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What is a price protection or floor price agreement?

When an ESOP borrows money, the debt and related interest expense taken to finance the shares is an additional liability of the company. Although this liability will be partially offset by the tax benefits of an ESOP, it will still reduce the post-transaction value of the company. This temporary reduction in value will get smaller as the loan is repaid.

When an ESOP enters into a second stage transaction (a.k.a. any purchase after the initial one), the value of the company will experience another post-transaction reduction in value. This decline could negatively impact ESOP participants and the other shareholders of the company if they are looking to take a distribution of their account or sell their shares. In order to protect the participants holding the pre-transaction ESOP shares, the ESOP can negotiate a price protection agreement, often referred to as a floor price agreement, which would provide that the company would repurchase the pre-transaction ESOP shares at a minimum guaranteed price. The purpose of the floor price is to protect the participants' accounts, particularly accounts who will be taking a distribution in the near future, from the decline in value from the leveraged transaction. The price can be a fixed price, an adjusted price determined by a formula, or the value determined by the independent appraiser adjusted to remove the effect of the related ESOP debt.

A recent private letter ruling (PLR), PLR 200827008, found that a floor price agreement would not create an additional class of stock for purposes of IRC Section 1361(b)(1)(D) - S corporation defined - In general.

PLR Analysis

  • Precedential status - IRC Section 6110(k)(3) - Precedential status provides that a private letter ruling cannot be "used or cited as precedent."

  • Background – The Corporation that requested the PLR originally formed an ESOP as a less than 100% ESOP-owned C Corporation. In a second-stage transaction, the corporation acquired the remaining shares of the company to become 100% ESOP-owned and became an S Corporation.

    In order to protect the participants holding the "Pre-Transaction ESOP Shares", the Company entered into a "Floor Price Agreement". The Floor Price Agreement provided that the company would repurchase the Pre-Transaction ESOP shares at a minimum price. The minimum price was the value determined by the independent appraiser without considering the effect of the ESOP debt used to acquire the remaining shares.

  • One class of stock requirement – IRC Section 1361(b)(1) - S corporation defined - In general defines the term small business corporation (S Corporation) as a domestic corporation which does not have more than one class of stock:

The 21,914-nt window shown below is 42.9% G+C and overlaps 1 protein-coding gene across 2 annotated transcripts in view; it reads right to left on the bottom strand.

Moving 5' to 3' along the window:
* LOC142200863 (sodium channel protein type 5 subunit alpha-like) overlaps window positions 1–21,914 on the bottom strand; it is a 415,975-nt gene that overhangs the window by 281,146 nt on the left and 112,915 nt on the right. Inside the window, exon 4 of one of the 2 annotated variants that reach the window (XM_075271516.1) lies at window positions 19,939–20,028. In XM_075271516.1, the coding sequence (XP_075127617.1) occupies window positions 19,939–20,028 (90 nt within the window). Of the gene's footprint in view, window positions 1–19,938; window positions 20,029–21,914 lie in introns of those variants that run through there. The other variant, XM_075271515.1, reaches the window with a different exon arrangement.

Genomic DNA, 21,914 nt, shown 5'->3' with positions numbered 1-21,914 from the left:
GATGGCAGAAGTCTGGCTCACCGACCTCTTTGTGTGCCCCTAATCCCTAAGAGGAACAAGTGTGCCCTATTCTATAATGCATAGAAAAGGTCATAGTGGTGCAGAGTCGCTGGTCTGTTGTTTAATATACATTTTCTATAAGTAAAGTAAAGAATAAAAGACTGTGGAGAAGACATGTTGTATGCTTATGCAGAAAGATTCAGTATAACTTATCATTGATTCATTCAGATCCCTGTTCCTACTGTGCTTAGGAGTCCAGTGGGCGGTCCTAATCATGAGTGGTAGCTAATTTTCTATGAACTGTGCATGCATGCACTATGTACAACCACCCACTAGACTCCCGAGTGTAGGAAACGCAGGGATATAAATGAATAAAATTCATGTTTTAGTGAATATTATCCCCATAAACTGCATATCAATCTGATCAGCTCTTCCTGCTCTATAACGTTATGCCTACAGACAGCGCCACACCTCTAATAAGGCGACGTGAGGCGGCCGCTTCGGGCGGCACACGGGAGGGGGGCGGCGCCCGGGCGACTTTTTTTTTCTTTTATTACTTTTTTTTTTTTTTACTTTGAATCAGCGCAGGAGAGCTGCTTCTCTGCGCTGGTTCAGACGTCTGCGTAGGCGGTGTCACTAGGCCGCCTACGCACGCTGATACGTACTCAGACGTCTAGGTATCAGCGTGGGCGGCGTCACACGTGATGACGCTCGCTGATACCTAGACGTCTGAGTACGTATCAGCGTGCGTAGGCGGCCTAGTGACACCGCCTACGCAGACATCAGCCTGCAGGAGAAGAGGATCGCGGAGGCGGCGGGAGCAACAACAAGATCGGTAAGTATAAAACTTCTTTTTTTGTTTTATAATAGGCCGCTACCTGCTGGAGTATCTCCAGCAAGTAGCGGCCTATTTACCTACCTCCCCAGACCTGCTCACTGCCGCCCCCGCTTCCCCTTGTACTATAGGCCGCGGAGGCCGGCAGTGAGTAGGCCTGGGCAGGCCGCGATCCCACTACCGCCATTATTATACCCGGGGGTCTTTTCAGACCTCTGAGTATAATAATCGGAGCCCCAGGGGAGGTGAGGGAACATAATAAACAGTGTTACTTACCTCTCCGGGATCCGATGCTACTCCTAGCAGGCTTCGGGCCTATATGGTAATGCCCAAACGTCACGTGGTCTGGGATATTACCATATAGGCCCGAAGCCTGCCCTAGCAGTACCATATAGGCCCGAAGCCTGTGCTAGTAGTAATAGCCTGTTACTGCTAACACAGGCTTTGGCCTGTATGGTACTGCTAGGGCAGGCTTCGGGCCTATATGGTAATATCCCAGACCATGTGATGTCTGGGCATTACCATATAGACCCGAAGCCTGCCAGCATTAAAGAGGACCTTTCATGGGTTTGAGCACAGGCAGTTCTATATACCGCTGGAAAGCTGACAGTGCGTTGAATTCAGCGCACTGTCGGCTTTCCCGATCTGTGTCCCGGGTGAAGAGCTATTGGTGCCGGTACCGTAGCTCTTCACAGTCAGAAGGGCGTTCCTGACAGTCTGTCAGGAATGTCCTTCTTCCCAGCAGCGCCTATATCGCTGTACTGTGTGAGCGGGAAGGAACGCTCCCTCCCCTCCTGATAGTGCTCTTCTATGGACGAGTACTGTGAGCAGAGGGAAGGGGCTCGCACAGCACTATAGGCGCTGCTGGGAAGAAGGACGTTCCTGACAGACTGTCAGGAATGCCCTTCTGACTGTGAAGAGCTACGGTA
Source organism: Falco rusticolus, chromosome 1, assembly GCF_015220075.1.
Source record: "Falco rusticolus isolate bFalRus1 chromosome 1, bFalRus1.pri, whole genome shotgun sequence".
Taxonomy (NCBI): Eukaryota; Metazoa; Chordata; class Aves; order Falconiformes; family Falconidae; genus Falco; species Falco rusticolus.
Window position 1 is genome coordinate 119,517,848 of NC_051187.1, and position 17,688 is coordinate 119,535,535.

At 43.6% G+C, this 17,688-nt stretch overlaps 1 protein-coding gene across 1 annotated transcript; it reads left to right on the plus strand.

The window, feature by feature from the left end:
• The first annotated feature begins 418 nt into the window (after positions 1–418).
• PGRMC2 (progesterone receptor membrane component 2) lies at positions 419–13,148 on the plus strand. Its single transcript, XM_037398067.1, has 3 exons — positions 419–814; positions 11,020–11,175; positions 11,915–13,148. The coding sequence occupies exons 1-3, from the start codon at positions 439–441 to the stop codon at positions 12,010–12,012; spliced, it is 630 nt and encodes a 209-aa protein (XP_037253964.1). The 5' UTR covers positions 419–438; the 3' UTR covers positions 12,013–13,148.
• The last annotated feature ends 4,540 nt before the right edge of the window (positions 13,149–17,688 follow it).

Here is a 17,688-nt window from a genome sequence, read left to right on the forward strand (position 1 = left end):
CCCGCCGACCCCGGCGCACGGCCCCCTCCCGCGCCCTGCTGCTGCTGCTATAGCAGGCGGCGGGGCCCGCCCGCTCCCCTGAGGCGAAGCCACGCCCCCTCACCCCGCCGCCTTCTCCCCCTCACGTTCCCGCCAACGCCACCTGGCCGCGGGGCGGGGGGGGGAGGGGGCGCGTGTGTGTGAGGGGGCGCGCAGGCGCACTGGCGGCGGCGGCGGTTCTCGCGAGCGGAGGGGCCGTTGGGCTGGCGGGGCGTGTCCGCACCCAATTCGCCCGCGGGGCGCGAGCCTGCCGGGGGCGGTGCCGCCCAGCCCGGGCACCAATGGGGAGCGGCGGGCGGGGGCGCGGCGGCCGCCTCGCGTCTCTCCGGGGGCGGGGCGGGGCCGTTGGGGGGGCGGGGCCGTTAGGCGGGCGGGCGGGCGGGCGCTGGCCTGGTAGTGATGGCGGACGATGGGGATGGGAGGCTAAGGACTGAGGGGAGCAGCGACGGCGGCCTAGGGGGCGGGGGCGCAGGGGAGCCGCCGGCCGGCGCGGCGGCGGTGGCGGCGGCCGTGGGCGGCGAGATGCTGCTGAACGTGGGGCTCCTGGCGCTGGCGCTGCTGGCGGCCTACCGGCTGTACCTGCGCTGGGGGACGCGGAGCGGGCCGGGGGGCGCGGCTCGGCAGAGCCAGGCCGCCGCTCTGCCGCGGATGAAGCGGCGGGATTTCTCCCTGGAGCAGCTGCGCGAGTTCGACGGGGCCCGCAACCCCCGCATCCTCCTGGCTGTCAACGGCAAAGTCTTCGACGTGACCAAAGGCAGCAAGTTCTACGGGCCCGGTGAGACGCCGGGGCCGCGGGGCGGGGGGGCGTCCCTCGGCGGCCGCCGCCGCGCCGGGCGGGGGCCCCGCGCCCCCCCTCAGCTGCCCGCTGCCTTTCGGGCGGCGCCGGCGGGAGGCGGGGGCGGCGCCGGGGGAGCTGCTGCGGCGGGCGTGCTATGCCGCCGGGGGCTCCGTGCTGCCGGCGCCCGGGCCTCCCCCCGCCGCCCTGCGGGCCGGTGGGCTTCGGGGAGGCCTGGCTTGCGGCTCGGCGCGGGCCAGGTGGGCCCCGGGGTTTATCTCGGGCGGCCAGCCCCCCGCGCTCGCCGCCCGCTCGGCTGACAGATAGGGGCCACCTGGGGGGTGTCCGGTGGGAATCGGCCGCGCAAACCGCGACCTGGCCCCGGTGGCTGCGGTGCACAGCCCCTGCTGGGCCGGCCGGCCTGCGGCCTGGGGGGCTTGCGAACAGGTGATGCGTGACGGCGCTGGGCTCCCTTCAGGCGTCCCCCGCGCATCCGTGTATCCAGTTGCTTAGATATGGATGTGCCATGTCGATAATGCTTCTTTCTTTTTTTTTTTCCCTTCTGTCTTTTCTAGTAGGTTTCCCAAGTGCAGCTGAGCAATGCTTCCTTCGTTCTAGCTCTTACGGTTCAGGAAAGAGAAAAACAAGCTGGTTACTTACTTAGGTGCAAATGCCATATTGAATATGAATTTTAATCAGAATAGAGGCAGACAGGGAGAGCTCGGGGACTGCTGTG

(b) Small business corporation

    (1) In general

    For purposes of this subchapter, the term "small business corporation" means a domestic corporation which is not an ineligible corporation and which does not—

    (A) have more than 100 shareholders,

    (B) have as a shareholder a person (other than an estate, a trust described in subsection (c)(2), or an organization described in subsection (c)(6)) who is not an individual,

    (C) have a nonresident alien as a shareholder, and

    (D) have more than 1 class of stock.

  • Identical rights to distribution – Treasury Regulations, Subchapter A, Sec. 1.1361-1(l)(1) S corporation defined provides that a corporation is treated as having only one class of stock if all outstanding shares of stock confer identical rights to distribution and liquidation proceeds:

    (l) Classes of stock—(1) General rule. A corporation that has more than one class of stock does not qualify as a small business corporation. Except as provided in paragraph (l)(4) of this section (relating to instruments, obligations, or arrangements treated as a second class of stock), a corporation is treated as having only one class of stock if all outstanding shares of stock of the corporation confer identical rights to distribution and liquidation proceeds. Differences in voting rights among shares of stock of a corporation are disregarded in determining whether a corporation has more than one class of stock. Thus, if all shares of stock of an S corporation have identical rights to distribution and liquidation proceeds, the corporation may have voting and nonvoting common stock, a class of stock that may vote only on certain issues, irrevocable proxy agreements, or groups of shares that differ with respect to rights to elect members of the board of directors.